A: From a service perspective, the main issue is access to the sites that are running. What we are hearing from a lot of companies is ‘our policy is no contractors or visitors on site’. So a preventative service is not an emergency and the engineers cannot access the site. There were a lot of planned service jobs in April, for example, which we couldn’t really execute, but we know that if the factory is running, the compressors are running, and if you don’t do the service on time then you increase the risk of a breakdown.

We are trying to convince some customers to let people visit, because we offer a completely contact free service. Our people can go through the formal procedures and go to the compressor rooms to work on the machines. And everything is digital; we don’t ask people to sign these days, so the engineers would sign the report and send a digital copy to the customer.

Q: Once we’re out of lockdown and start getting back to some form of normality, what near future plans does Atlas Copco Compressors have?

A: It’s very difficult to talk about plans [at the moment]. Firstly, we need to come back to some [form of] stability, to bring back all of our people and go back to full capacity. Having said that, Atlas Copco is releasing a new version of its SmartLink remote monitoring system − SmartLink 2.0 (see box).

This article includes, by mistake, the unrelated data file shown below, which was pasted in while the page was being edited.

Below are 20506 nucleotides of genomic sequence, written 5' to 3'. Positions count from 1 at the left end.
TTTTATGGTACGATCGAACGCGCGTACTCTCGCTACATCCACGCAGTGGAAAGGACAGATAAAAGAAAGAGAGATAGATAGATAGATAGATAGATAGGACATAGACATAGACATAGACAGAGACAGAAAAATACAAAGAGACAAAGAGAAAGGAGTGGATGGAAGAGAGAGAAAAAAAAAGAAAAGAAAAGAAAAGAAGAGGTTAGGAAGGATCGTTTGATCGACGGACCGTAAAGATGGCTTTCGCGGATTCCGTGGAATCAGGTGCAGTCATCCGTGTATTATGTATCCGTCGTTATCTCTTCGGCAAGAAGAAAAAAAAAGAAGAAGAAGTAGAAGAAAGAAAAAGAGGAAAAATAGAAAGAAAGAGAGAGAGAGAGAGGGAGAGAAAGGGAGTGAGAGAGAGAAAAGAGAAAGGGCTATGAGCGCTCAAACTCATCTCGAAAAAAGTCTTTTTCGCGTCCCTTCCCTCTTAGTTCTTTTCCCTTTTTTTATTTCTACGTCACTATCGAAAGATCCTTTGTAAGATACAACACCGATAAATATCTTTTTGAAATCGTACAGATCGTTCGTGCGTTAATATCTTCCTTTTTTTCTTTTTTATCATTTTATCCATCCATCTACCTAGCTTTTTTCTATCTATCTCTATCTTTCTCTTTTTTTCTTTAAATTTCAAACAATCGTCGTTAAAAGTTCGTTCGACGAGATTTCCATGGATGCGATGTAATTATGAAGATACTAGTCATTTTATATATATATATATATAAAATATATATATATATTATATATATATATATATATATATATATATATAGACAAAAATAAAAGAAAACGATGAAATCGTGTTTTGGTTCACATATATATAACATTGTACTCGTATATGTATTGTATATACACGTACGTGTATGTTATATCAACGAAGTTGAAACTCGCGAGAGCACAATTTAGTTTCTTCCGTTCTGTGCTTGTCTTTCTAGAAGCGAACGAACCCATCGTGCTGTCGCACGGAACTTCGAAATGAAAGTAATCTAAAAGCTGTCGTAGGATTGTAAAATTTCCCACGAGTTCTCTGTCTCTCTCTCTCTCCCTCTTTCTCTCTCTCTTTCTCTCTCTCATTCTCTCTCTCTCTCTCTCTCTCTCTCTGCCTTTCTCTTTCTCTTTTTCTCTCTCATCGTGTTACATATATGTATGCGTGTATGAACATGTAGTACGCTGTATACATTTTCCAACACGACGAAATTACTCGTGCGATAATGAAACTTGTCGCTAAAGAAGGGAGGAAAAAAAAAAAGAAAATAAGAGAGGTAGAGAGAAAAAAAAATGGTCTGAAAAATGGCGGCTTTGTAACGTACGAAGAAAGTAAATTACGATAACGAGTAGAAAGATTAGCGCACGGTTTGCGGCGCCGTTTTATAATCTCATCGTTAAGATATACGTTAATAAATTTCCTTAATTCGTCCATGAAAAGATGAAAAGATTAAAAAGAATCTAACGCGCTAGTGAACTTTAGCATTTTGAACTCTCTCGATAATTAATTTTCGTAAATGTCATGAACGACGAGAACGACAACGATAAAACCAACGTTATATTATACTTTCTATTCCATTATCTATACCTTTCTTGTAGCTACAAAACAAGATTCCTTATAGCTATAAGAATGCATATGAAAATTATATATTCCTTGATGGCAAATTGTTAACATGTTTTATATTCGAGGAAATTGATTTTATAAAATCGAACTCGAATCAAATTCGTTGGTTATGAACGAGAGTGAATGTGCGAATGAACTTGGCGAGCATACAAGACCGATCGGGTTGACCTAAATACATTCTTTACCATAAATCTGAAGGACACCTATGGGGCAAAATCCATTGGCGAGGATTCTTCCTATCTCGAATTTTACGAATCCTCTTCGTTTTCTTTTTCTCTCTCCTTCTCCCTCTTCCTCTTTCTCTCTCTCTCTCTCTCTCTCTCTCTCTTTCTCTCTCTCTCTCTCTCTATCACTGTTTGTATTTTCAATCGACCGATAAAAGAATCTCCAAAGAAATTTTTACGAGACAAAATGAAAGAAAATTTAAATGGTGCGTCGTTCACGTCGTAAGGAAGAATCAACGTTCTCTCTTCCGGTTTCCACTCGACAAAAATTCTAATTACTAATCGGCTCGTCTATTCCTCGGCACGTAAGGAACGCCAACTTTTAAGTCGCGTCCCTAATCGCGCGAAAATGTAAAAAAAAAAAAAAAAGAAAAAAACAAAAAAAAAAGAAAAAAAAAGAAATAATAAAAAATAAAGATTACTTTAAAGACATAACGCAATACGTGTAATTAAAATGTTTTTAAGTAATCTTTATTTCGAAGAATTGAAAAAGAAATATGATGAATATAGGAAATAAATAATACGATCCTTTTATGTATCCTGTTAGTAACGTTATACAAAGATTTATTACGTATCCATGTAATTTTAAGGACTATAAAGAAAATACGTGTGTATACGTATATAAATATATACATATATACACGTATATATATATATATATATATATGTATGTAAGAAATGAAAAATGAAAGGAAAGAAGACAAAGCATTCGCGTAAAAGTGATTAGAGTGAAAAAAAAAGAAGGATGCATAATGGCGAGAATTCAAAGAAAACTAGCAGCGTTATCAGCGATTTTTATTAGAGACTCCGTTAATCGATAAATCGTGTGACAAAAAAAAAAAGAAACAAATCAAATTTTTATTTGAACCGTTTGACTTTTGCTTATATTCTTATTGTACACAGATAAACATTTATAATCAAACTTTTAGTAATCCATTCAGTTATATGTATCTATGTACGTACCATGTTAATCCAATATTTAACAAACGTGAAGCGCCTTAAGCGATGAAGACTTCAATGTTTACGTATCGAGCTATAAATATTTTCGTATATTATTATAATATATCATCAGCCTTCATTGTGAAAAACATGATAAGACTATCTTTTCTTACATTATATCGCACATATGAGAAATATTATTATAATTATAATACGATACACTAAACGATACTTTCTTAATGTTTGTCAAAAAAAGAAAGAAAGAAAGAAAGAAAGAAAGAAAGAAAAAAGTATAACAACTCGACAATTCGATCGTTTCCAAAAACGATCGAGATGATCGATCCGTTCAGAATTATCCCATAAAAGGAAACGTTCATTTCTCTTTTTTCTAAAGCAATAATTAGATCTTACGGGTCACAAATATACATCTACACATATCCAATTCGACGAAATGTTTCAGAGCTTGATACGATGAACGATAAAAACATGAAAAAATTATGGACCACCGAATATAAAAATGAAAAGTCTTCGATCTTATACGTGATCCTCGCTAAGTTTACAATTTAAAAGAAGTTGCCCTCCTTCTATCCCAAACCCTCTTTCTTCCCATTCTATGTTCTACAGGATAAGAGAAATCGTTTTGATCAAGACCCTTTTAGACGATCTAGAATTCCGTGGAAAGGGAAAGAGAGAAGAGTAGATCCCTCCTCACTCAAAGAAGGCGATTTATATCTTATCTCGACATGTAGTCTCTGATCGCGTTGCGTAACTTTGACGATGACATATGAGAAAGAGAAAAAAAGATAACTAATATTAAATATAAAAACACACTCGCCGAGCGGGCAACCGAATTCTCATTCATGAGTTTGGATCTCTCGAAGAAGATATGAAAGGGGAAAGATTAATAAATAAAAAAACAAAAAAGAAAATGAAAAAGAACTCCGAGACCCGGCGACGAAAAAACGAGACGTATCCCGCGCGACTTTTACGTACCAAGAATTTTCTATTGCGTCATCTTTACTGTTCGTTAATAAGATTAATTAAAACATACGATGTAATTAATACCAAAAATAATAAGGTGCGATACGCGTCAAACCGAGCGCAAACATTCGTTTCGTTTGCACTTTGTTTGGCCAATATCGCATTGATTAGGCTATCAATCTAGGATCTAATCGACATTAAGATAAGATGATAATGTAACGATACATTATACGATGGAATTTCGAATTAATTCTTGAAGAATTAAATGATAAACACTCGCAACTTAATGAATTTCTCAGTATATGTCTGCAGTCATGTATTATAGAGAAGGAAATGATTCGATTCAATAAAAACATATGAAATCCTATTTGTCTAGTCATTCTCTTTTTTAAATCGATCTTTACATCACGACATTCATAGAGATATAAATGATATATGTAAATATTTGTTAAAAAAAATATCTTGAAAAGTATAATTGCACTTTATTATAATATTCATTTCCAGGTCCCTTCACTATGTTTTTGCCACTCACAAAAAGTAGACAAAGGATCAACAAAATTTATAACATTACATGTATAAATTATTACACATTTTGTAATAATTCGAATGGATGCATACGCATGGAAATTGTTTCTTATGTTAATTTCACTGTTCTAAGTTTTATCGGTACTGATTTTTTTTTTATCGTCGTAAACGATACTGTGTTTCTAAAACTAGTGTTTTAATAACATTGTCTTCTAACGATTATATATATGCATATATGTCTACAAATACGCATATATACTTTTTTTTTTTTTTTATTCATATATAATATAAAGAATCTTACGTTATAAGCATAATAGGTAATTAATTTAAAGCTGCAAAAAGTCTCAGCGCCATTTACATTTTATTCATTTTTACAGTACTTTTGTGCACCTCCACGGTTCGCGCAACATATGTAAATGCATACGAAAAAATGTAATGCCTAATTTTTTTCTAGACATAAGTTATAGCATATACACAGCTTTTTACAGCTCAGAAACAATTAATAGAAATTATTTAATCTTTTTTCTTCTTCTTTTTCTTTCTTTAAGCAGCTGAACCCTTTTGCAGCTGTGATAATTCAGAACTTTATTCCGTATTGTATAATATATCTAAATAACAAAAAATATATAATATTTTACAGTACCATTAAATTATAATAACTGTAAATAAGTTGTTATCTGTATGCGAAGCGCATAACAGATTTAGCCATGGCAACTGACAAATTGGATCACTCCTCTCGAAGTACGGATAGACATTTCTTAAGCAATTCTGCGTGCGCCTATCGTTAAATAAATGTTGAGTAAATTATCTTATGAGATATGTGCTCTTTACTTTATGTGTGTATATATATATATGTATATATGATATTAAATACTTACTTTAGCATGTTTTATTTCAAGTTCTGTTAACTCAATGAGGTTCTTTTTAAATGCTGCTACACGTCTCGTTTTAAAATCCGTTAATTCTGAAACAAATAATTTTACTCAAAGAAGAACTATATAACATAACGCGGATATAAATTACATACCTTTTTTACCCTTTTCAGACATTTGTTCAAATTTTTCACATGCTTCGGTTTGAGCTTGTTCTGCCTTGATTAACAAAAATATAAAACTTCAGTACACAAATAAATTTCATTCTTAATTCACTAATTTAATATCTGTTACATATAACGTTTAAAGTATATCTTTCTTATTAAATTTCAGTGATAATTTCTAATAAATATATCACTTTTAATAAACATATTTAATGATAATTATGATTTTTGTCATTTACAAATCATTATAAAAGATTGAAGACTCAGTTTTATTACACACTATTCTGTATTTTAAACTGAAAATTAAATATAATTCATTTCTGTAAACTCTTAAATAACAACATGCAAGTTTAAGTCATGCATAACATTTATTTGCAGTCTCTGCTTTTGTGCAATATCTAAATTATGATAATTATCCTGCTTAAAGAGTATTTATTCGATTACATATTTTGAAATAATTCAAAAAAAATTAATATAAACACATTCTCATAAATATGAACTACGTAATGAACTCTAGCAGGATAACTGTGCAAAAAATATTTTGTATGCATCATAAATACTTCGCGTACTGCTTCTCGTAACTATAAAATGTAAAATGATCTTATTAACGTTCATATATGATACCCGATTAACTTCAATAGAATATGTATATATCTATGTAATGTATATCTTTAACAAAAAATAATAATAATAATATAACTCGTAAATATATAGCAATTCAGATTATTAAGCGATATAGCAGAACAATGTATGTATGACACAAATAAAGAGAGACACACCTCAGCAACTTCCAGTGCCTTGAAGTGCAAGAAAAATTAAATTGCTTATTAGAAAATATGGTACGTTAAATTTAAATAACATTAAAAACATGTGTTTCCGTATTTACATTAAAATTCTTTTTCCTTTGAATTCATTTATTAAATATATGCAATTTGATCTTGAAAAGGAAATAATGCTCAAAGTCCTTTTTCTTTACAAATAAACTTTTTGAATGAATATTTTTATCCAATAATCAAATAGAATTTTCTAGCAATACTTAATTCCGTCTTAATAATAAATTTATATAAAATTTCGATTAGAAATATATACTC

Q: If you could send one final message to the rest of industry, what would you say?

A: I would really stress again the importance of preventative maintenance. Companies should not underestimate the importance of preventative maintenance because we all want to avoid any sort of breakdowns and emergencies. So companies really need to take this seriously. I speak about compressors mainly but it applies to many other machinery. So I would again bring this call to the industry that preventative maintenance, especially planned service contracts, need to be done.

BOX OUT: Atlas Copco introduces SmartLink 2.0

SmartLink 2.0 is a remote monitoring system that claims to give air users, IoT- driven insights, not just data, and early warnings from their compressed air system. Launched in May, it offers compressor users insights derived from actionable dashboards, customised views, proactive advice and alerts. It enables interaction and assessment of a compressed air system’s performance that aims to avoid the costs of unplanned downtime and repair.

In keeping with Atlas Copco’s original SmartLink 1.0 concept, compressor system users can choose from three levels of remote data monitoring to determine the amount of interactive information they receive:

1: SmartLink Service – users have complete insight into current and future maintenance needs of the compressor.

2: SmartLink Uptime – this includes the Service package features but in addition, provides event warning notification.

3: SmartLink Energy - this embraces the benefits of both the Service and Uptime programmes, but also provides information on energy and performance KPI. It also reveals insights into energy consumption and evolution, as well as energy efficiency and achieved savings, machine usage and productive times.